How much does business interruption insurance cost?

Small business owners often get business interruption insurance in their business owners policies. This bundle of general liability insurance and commercial property coverage for small business owners typically starts at $25 per month. However, that price varies because insurance companies evaluate several factors when determining your premium, such as:

  • Your business’ location.
  • The property’s building construction type (e.g., fire-resistive, wood frame).
  • The amount of Business Content Insurance (e.g., coverage for movable property like computers or inventory) you need.
  • Your business’ proximity to a fire station.
  • The coverage amounts you select.

If you are a tenant, you can opt out of building coverage and get a Business Owners Policy that only includes Business Content Insurance.

Business interruption terms

How long does your business need to close before your insurance kicks in? What else should you know about its terms and limits? To understand your business interruption insurance, you’ll need to understand the following terminology:

  • Waiting period: the amount of time you must wait for your business interruption insurance to take effect. The waiting period for our BOP coverage is 72 hours.
  • Restoration period: the maximum length of time your business interruption insurance will help you cover costs related to the closure. A typical restoration period may be 12 months, but this depends on your policy.
  • Policy limit: the maximum amount your insurer will pay out due to interrupted services. Coverage limits on BOP through Thimble start at $250,000 for building coverage and $50,000 for Business Content insurance.
  • Deductible: the amount you must pay out-of-pocket before your insurer begins payment. Policies through Thimble offer deductibles of $250, $1,000, and $2,500.

Let’s take a look at an example.

You’re a music teacher and the pipes burst in the studio you rent, damaging your drum kit and preventing you from giving lessons. The total cost of lost wages and relocation over the course of three weeks is around $10,000. You have a Business Owners Policy with a $1 million limit, a $5,000 deductible, a 72-hour waiting period, and a one-year restoration period.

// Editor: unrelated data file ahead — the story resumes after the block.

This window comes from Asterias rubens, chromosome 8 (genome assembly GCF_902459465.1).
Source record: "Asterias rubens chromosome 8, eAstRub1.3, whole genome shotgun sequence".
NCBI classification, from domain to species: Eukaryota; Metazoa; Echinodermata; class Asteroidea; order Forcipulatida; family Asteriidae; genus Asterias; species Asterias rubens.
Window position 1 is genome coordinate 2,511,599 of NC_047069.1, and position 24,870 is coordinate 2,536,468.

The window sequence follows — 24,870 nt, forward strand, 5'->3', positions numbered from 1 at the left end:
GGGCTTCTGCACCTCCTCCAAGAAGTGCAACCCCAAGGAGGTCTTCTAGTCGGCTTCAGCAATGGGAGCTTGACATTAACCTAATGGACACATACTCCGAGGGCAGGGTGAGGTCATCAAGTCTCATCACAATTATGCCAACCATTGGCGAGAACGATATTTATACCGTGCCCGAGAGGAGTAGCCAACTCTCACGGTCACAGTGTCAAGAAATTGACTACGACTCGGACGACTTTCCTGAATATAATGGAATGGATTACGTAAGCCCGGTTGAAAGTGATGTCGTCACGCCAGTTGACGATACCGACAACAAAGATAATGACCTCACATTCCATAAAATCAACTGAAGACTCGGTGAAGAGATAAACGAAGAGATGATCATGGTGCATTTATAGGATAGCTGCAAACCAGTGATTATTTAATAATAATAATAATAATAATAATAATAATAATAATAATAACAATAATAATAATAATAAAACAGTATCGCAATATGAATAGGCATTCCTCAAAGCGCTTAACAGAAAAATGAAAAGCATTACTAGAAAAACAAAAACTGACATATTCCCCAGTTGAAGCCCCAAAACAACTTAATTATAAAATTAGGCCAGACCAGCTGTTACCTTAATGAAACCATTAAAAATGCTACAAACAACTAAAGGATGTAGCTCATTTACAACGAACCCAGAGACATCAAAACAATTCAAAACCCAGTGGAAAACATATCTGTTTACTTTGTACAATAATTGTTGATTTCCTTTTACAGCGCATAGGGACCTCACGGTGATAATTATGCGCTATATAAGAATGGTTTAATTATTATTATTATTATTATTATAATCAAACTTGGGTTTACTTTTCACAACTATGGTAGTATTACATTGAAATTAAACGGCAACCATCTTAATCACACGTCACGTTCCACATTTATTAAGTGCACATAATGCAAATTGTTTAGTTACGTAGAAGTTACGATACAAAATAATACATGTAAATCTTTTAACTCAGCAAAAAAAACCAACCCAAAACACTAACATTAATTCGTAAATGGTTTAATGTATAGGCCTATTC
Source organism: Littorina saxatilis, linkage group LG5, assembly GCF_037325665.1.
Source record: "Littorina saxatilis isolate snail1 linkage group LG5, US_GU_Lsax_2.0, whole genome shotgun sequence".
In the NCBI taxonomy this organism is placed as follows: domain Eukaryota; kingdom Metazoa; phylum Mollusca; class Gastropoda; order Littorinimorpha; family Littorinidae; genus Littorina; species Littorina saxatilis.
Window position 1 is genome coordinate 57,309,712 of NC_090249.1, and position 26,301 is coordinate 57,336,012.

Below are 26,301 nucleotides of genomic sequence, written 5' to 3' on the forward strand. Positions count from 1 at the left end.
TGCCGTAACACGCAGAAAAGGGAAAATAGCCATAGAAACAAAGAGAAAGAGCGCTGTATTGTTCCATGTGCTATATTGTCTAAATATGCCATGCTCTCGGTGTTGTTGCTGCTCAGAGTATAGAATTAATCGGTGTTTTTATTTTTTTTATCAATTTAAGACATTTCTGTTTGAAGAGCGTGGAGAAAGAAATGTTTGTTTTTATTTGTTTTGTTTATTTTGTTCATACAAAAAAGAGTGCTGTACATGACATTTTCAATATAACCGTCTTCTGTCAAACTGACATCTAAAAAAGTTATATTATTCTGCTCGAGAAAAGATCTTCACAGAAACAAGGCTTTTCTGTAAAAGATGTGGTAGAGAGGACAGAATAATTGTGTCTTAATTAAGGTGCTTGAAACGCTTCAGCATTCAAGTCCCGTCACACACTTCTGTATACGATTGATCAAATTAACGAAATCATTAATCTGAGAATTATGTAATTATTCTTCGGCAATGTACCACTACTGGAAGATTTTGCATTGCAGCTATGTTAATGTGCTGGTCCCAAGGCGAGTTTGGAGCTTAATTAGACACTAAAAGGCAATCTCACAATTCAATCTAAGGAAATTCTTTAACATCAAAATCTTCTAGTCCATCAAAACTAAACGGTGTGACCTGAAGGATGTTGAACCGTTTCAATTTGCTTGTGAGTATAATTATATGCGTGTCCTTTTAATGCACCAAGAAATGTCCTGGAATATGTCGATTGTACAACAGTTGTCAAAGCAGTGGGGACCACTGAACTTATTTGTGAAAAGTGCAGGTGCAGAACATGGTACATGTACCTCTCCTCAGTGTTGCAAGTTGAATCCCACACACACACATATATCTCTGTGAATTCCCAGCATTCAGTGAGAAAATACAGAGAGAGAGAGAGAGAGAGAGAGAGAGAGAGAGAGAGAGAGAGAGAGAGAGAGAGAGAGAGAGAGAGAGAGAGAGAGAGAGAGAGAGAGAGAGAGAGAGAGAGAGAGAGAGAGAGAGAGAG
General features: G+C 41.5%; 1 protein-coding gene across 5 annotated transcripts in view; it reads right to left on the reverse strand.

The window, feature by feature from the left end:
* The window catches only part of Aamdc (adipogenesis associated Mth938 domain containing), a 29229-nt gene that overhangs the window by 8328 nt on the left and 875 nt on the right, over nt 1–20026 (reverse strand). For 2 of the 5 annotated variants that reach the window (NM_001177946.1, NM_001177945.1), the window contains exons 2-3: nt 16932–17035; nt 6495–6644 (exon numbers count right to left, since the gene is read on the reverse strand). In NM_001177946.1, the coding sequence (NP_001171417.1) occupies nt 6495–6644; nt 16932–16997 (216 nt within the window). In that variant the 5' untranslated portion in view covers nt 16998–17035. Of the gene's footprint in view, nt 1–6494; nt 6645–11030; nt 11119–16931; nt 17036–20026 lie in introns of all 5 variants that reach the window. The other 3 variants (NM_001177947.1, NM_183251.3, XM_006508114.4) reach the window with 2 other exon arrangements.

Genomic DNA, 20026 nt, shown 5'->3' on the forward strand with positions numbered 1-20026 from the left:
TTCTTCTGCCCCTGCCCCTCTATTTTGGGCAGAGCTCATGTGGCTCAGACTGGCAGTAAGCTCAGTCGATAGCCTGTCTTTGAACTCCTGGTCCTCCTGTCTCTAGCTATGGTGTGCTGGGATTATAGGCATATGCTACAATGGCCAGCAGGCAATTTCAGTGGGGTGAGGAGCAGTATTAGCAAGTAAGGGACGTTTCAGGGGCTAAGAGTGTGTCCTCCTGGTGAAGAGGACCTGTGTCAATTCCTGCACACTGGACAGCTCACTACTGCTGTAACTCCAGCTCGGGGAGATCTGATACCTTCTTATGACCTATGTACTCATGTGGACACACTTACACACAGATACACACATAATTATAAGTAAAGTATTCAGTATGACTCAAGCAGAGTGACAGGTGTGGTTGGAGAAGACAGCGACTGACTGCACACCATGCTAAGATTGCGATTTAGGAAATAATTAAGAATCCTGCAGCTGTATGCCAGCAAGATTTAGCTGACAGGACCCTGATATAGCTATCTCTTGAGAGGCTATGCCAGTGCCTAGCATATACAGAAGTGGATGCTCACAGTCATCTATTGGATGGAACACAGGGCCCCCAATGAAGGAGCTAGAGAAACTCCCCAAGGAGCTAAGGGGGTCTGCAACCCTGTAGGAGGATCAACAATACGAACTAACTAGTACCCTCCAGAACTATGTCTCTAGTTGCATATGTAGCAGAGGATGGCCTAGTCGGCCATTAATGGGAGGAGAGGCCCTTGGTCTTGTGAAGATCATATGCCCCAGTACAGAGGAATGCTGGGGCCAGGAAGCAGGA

• $10,000 is covered by the business interruption insurance in your BOP, so long as that amount reflects your loss after the 72-hour waiting period.
  • You must pay a $5,000 deductible before your insurer pays out the additional $5,000.
  • The cost of a new drum kit is not covered by your business interruption insurance, but it’s most likely covered by the commercial property coverage in your BOP.
  • Since the business interruption is only two weeks, you are well within your restoration period.

What other business insurance do you need?

Natural disasters and government shutdowns aren’t the only events that can put you temporarily out of business. In addition to business interruption insurance, most businesses need general liability insurance and professional liability insurance to protect them against client and third-party claims of property damage, bodily injury, and professional advice that causes a financial loss to a client.

Getting a BOP via Thimble is hassle-free. Download the Thimble app or click “get a quote.” When you enter your ZIP code, and a few details about your business, our customer service professionals will guide you through the rest of the process. Get your quote and purchase within minutes, and your Certificate of Insurance (COI) will be ready for you instantly on your app and in your inbox. And if you need professional liability insurance, you can get your quote and purchase with just a click.

Managing your risk with business interruption insurance

Every small business takes on risks when opening. However, your business is vital not just to you, but also to your community. To make sure you can survive the obstacles that come your way, Thimble makes it easy to purchase a BOP that automatically includes business interruption insurance.

After all, the more protection you have, the easier it is to focus on what matters—scaling your business.

Our editorial content is intended for informational purposes only and is not written by a licensed insurance agent. Terms and conditions for rate and coverage may vary by class of business and state.